GOSLING: I didn’t have to. Michelle had to and that is what I think is even more incredible about her side of this story. She would do the same, she was just as committed as I was, and yet she would go home at night and be a mom and go back to being Michelle.
MMM: I would love to know what you think about the fact that your character has no ambition or desire to advance himself, in the usual sense of the work world out there, and what that was saying about the culture because a woman could do the same thing, and not lose the love of her husband because of it.
GOSLING: That is an interesting point. We all know this kind of guy, I think. The guy that everyone likes but kind of secretly doesn’t respect — that has all of this potential but no drive or ambition
MMM: But isn’t that okay?
GOSLING: Yeah, sure. There is not a judgment of it in the film. I think that little girls are raised to think that all they should aspire to is to have a man that loves them and is good for them and won’t leave. But what if that is not enough? What if [he] is the greatest guy in the world but you don’t love him? You can try all you want to make yourself love somebody, but good luck. I think it is a very interesting and daring character for Michelle to play because you risk being unpopular by playing that kind of a person. But those women exist and are they supposed to force themselves to love somebody when they’re not?
MMM: People talk about the motel scene as being the most painful to watch. I think the most painful to watch is when you keep asking, “Well, what can I do? I’ll do anything you ask me to do.” You are desperate, and she doesn’t have a response. It’s over.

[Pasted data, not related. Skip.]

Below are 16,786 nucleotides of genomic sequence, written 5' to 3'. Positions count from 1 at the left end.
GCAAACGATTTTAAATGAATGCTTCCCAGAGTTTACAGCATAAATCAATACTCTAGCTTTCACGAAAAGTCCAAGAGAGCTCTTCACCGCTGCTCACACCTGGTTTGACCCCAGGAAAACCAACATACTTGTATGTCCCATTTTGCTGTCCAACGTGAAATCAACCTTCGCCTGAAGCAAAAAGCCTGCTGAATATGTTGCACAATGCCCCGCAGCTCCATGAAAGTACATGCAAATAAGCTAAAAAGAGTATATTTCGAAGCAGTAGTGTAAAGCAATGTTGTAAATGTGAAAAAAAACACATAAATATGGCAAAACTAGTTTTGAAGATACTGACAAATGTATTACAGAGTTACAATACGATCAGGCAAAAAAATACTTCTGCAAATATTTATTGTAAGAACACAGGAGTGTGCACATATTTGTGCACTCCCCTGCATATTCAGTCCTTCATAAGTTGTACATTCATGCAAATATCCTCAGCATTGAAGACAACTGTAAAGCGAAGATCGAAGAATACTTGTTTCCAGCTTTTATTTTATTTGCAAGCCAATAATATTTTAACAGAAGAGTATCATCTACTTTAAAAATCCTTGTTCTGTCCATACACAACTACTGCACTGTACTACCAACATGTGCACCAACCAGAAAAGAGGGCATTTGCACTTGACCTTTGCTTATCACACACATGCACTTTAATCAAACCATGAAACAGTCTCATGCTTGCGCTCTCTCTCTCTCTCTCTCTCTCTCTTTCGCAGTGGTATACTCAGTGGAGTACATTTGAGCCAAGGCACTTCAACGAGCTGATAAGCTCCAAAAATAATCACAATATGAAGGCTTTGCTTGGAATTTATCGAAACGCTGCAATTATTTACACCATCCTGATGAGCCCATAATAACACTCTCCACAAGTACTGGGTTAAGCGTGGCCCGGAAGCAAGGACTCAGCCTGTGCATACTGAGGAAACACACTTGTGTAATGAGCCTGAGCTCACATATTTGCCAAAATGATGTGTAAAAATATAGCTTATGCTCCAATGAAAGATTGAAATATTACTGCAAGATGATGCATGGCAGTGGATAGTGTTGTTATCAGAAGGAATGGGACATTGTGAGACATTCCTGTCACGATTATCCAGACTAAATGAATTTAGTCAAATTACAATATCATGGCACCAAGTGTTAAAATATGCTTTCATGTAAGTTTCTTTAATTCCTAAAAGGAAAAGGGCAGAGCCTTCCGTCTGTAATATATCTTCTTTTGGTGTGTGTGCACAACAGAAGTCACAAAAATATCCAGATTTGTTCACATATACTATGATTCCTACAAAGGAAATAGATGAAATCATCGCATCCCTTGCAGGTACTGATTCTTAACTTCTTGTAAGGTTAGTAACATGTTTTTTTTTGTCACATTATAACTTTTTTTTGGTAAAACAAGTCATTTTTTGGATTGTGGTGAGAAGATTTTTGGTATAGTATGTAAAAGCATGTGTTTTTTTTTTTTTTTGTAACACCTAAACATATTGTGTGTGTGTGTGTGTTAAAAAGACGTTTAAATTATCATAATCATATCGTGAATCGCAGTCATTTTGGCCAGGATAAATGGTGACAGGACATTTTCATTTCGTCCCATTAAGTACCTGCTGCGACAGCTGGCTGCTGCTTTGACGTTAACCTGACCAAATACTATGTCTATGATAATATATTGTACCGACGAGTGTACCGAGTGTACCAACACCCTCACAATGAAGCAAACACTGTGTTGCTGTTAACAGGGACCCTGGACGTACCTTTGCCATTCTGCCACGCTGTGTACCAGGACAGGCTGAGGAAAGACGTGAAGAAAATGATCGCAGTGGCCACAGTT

GOSLING: It’s not fun to be rejected over and over again. I understand both points of view, and that is what I think makes the film so special — it is not slanted one way or the other. It’s a really objective portrait of a book about these people’s perspective, and what is interesting to me is after the movie is over and you talk to people they are all split, and they are all sure of it. There is no doubt in their minds. It is one way or the other — and then they fight it out.
MMM: Grizzly Bear did the soundtrack and you have some contributions. How important was that to telling the story?
GOSLING: I think it was. The idea, just in general, of only having music in the past was a great idea because it does tend to romanticize our memories, and so I thought that was a great choice. In terms of having Grizzly Bear, it is a very cinematic kind of [music]. There is something orchestral, and almost like a movie from…it has “Gone With The Wind”-type moments in its score and then they dismantle it; that is kind of what the movie is doing, it builds something beautiful and then tears it down.